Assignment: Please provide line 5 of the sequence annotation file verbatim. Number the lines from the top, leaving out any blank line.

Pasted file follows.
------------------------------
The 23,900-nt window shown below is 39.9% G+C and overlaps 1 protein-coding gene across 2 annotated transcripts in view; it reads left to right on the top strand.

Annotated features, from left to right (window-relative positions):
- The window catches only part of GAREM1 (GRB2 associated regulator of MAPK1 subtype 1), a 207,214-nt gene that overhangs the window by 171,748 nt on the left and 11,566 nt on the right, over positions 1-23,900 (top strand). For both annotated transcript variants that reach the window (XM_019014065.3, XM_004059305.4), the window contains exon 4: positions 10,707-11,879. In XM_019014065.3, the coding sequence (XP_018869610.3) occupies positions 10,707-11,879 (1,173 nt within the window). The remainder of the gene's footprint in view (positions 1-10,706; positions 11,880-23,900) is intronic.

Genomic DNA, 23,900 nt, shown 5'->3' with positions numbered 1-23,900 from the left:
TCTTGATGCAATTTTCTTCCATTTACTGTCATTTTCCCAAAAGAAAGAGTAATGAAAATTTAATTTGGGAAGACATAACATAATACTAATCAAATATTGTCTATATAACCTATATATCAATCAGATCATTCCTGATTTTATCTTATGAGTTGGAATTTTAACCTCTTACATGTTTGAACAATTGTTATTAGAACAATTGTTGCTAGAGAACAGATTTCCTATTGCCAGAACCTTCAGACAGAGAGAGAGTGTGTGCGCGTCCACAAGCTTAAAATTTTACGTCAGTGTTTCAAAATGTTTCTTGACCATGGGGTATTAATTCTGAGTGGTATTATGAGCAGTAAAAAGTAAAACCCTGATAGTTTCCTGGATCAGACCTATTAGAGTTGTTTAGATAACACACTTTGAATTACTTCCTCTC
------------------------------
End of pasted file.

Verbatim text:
TCTTGATGCAATTTTCTTCCATTTACTGTCATTTTCCCAAAAGAAAGAGTAATGAAAATTTAATTTGGGAAGACATAACATAATACTAATCAAATATTGTCTATATAACCTATATATCAATCAGATCATTCCTGATTTTATCTTATGAGTTGGAATTTTAACCTCTTACATGTTTGAACAATTGTTATTAGAACAATTGTTGCTAGAGAACAGATTTCCTATTGCCAGAACCTTCAGACAGAGAGAGAGTGTGTGCGCGTCCACAAGCTTAAAATTTTACGTCAGTGTTTCAAAATGTTTCTTGACCATGGGGTATTAATTCTGAGTGGTATTATGAGCAGTAAAAAGTAAAACCCTGATAGTTTCCTGGATCAGACCTATTAGAGTTGTTTAGATAACACACTTTGAATTACTTCCTCTC